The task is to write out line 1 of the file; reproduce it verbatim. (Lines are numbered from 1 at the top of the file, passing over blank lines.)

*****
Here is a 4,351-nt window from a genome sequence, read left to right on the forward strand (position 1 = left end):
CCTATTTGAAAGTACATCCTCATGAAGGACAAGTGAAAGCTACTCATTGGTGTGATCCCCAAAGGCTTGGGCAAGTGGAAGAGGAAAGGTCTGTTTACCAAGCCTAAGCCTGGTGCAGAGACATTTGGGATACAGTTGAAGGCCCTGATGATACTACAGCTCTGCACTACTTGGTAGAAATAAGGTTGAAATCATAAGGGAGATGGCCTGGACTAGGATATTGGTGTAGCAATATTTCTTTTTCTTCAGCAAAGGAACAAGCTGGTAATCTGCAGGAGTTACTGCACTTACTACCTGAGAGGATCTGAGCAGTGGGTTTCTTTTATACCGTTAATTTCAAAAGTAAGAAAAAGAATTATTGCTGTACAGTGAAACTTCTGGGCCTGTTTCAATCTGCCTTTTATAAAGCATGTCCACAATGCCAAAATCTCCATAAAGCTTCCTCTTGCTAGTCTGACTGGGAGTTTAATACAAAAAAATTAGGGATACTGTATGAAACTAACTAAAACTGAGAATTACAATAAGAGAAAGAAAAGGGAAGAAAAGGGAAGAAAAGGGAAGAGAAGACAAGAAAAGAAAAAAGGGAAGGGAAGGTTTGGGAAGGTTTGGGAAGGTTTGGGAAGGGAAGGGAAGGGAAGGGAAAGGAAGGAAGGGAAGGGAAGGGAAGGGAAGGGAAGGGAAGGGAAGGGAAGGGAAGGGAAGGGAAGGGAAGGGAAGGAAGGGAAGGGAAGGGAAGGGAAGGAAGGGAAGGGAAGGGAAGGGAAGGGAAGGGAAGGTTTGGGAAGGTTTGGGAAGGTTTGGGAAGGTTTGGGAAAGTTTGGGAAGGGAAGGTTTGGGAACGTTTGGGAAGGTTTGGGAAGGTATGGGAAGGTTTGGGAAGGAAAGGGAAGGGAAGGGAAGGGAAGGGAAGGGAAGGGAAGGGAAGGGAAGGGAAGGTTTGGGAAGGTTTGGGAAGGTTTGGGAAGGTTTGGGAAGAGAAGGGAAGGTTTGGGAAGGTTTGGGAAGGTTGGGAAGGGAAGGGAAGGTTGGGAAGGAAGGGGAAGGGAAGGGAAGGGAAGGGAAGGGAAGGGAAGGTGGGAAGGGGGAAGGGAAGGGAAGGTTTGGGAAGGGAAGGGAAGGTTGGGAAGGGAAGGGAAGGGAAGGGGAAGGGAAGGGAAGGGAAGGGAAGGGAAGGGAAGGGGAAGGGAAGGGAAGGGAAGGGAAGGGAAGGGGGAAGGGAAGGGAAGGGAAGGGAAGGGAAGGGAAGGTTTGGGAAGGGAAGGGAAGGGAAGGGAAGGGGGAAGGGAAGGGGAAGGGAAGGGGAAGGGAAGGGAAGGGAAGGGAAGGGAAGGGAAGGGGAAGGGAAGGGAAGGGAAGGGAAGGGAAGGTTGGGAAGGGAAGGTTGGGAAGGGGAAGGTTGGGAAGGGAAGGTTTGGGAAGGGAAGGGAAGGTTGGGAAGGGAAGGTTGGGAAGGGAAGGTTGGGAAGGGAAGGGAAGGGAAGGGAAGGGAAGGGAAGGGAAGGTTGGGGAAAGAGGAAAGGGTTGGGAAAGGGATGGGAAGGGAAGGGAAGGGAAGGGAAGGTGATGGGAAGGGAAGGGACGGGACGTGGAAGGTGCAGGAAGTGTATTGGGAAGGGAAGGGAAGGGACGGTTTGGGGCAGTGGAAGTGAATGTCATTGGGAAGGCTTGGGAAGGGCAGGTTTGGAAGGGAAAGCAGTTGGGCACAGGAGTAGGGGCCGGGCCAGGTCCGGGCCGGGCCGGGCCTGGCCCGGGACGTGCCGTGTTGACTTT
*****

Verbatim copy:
Here is a 4,351-nt window from a genome sequence, read left to right on the forward strand (position 1 = left end):